Wolraich: Obama at the Gates of... Gates
Dr. C: In Praise of Writing Binges
Maiello: Gatsby Doesn't Grate
I think it's important to find out from gun proponents whether they believe that each day's gun deaths are:
1) simply an unfortunate side effect of Life In a Free Country Among Sometimes Not Very Smart People, or
2) something that the law ought to actually try harder to prevent. [Read more]
This month the Believer was kind enough to grant me 9,000 words worth of page space for a lengthy homage to Nelson Algren, a great-but-mostly-forgotten-writer. Algren has been dead for 31-years and obscure for far longer but his writing continues to deserve attention and consideration.
If I hold faith with any writer it's Algren. He had an expansive view of literature. To him it was a game played for the highest possible stakes. A writer's role, he believed, was to tell the truest stories they can tell, and always to challenge the status quo. He would have nothing but contempt for this current writerly obsession with "branding" oneself or "cultivating an audience." High-minded pronouncements aside, he was also just my type of guy. He hoboed through the Great Depression (riding the rails even after signing his first book contract) and joined the Communist Party, only to be chastised for throwing a too-bawdy party. He collected material for his eleven books by haunting the county morgue, police line ups, underground card games and weekly rate hotels. And still found enough time to win the first National Book Award, give Hemingway cause to proclaim him the second best American writer (after Faulkner), romance Simone de Beauvoir, and call Joe McCarthy unqualified for any office but dog catcher (long before Ed Murrow found the nerve to take the man on). [Read more]
Amid the scampering up and down the fiscal cliff that now dominates political life in Washington, some more important and basic questions are in danger of vanishing from view, questions about the general character and progressive potential of Barack Obama’s second term. Questions such as these. Will this Administration in the end prove to have been worth fighting for? Will we by 2016 be able to say anything more than “well, at least we avoided a Romney presidency and a Republican clean sweep”? What can we do now to enhance the radical potential of a second Obama term? [Read more]
John Boehner has a situation. A week ago, he failed to reach a deal with President Barack Obama to avert the dreaded Fiscal Cliff. To save face, he then attempted to pass his own compromise bill, which he called Plan B, ignoring the inconvenient fact that the Democrats were not party to the one-sided "compromise." As it turned out, the Republicans weren't party to it either. When Boehner's conservative colleagues refused to vote for Plan B, he had to humbly retract his evidently no-sided compromise. [Read more]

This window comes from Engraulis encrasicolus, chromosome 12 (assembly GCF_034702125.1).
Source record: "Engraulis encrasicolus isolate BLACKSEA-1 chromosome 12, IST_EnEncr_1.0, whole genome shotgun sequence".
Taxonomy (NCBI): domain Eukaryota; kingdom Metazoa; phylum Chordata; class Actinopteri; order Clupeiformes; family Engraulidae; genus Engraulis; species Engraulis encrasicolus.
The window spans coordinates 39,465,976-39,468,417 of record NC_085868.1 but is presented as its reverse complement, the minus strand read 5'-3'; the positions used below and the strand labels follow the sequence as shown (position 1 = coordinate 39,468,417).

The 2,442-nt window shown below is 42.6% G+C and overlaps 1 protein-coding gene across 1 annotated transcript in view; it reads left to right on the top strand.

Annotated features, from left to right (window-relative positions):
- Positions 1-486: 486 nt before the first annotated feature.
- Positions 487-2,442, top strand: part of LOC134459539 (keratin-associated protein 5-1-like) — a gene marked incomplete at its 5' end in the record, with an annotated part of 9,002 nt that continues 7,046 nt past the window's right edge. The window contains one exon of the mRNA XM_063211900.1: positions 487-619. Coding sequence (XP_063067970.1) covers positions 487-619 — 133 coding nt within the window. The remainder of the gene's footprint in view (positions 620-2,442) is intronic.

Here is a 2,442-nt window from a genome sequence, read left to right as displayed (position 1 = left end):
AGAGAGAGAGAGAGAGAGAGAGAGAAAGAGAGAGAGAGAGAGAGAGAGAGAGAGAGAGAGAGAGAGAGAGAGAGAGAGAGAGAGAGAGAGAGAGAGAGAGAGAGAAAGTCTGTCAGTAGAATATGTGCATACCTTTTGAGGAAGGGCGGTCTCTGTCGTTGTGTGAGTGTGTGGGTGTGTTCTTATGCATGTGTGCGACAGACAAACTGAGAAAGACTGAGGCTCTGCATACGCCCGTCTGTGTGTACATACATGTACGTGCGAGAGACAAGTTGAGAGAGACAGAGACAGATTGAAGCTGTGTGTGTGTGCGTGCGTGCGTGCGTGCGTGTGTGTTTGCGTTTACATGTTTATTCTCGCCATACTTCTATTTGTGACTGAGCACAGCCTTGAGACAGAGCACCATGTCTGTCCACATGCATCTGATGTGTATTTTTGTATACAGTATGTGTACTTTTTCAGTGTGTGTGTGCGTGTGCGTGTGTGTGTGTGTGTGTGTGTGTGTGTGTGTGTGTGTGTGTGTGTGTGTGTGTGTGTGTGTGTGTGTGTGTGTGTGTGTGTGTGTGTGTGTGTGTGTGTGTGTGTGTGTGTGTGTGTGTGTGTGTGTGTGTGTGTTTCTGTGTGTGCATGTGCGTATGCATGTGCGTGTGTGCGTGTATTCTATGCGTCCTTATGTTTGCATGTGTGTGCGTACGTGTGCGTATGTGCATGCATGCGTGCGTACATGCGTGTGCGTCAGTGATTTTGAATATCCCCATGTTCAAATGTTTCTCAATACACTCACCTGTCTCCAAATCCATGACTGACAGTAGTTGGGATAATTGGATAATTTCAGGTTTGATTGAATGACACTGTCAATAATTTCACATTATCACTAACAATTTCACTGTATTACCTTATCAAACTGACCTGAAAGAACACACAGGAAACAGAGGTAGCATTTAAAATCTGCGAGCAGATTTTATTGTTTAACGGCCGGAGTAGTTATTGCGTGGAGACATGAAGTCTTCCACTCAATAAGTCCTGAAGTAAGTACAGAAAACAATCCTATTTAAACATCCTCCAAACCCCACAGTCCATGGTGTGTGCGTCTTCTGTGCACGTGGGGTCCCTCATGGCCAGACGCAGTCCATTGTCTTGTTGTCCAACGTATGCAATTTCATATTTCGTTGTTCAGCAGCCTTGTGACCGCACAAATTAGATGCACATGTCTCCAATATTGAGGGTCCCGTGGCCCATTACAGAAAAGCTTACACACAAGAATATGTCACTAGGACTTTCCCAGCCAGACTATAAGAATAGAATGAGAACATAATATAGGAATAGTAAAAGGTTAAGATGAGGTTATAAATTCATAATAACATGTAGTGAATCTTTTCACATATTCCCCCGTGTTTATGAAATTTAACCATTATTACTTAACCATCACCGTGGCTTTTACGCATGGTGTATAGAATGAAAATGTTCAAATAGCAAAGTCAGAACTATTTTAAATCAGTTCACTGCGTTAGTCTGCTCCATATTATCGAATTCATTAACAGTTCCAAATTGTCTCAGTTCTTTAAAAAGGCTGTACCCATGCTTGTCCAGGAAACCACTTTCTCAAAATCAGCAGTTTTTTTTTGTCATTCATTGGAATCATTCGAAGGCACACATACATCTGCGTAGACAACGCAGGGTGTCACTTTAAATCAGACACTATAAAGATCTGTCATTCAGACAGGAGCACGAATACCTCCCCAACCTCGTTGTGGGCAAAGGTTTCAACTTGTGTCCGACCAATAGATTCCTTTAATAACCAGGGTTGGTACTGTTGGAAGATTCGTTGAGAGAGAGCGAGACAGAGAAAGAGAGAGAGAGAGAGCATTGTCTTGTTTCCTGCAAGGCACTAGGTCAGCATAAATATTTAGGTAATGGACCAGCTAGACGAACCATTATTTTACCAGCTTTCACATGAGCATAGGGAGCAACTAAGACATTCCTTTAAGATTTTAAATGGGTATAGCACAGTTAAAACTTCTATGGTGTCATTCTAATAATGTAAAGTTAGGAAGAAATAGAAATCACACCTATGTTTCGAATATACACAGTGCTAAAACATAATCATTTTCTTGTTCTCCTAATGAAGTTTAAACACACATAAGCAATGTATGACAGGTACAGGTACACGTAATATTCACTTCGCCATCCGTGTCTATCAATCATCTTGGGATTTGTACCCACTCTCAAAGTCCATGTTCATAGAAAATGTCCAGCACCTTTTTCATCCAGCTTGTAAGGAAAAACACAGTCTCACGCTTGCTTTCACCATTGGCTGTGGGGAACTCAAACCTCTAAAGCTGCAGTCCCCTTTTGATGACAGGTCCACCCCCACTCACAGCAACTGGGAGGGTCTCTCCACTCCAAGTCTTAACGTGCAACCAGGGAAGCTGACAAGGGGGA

It's January 1, which means it's the day that works whose copyright has expired enter the public domain. Here's the list of works that entered the public domain in the United States today:
Nothing. Nada. Not a thing.
Abraham Lincoln signed the Emancipation Proclamation 150 Years ago on January 1, 1863. As noted by historian Harold Holzer in an article at the Daily Beast, 4 million African-American slaves and thousands of white abolitionists awaited word of the signing of the document. The signing was delayed by a New Year’s party held in the White House was attended by the diplomatic corps, military elite and members of Congress. When the official party was over, White House guards opened the doors to allow several thousand members of the general public join in the revelry. [Read more]
But I'll be quick about it.
"The average Medicare couple pays $109,000 into the program and gets $343,000 in benefits out, according to the Urban Institute. This is $234,000 in free money."
No! No! No! No! It is not free money. It is paid, as a tax, over the course of a working life.
The Monyechimp Compound Interest Calculator will tell you that if a person works 30 years, and pays one thirtieth of $109,000 annually, that they would earn $344,639.70, modestly in excess of what Brooks claims as the ultimate "get," with just an average 6.4% annual return. [Read more]
Just based on conversations I've had over the years, one of the assumed best things about the enduring democracy of the United States is that we've had one Constitution, amended infrequently, for a very long time. Other countries, we're told, go through constitutions quite frequently and others don't have them at all. Today, Louis Michael Seidman writes in The Times that we should give up on the Constitution all together. It has become, he argues, an impediment to smart decision-making and an appeal to a long departed gentry who would not understand the problems we face today.